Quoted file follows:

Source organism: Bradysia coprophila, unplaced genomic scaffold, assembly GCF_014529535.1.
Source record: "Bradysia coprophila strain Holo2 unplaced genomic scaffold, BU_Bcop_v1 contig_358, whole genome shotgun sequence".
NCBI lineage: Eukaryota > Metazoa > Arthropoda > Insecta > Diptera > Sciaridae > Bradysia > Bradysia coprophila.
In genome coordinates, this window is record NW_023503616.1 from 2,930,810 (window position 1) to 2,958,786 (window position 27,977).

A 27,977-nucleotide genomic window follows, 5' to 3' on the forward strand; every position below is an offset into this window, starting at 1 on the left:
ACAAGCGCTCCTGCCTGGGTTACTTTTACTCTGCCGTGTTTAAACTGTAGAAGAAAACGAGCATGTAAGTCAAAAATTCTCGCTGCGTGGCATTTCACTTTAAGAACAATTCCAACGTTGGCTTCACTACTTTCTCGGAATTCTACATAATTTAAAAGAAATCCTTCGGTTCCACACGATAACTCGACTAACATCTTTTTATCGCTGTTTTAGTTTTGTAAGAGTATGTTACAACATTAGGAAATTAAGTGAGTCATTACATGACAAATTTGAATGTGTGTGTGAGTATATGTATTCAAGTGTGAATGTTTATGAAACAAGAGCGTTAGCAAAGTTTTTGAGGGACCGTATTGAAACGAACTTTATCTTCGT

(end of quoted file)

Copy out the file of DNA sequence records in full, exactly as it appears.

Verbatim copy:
Source organism: Bradysia coprophila, unplaced genomic scaffold, assembly GCF_014529535.1.
Source record: "Bradysia coprophila strain Holo2 unplaced genomic scaffold, BU_Bcop_v1 contig_358, whole genome shotgun sequence".
NCBI lineage: Eukaryota > Metazoa > Arthropoda > Insecta > Diptera > Sciaridae > Bradysia > Bradysia coprophila.
In genome coordinates, this window is record NW_023503616.1 from 2,930,810 (window position 1) to 2,958,786 (window position 27,977).

A 27,977-nucleotide genomic window follows, 5' to 3' on the forward strand; every position below is an offset into this window, starting at 1 on the left:
ACAAGCGCTCCTGCCTGGGTTACTTTTACTCTGCCGTGTTTAAACTGTAGAAGAAAACGAGCATGTAAGTCAAAAATTCTCGCTGCGTGGCATTTCACTTTAAGAACAATTCCAACGTTGGCTTCACTACTTTCTCGGAATTCTACATAATTTAAAAGAAATCCTTCGGTTCCACACGATAACTCGACTAACATCTTTTTATCGCTGTTTTAGTTTTGTAAGAGTATGTTACAACATTAGGAAATTAAGTGAGTCATTACATGACAAATTTGAATGTGTGTGTGAGTATATGTATTCAAGTGTGAATGTTTATGAAACAAGAGCGTTAGCAAAGTTTTTGAGGGACCGTATTGAAACGAACTTTATCTTCGT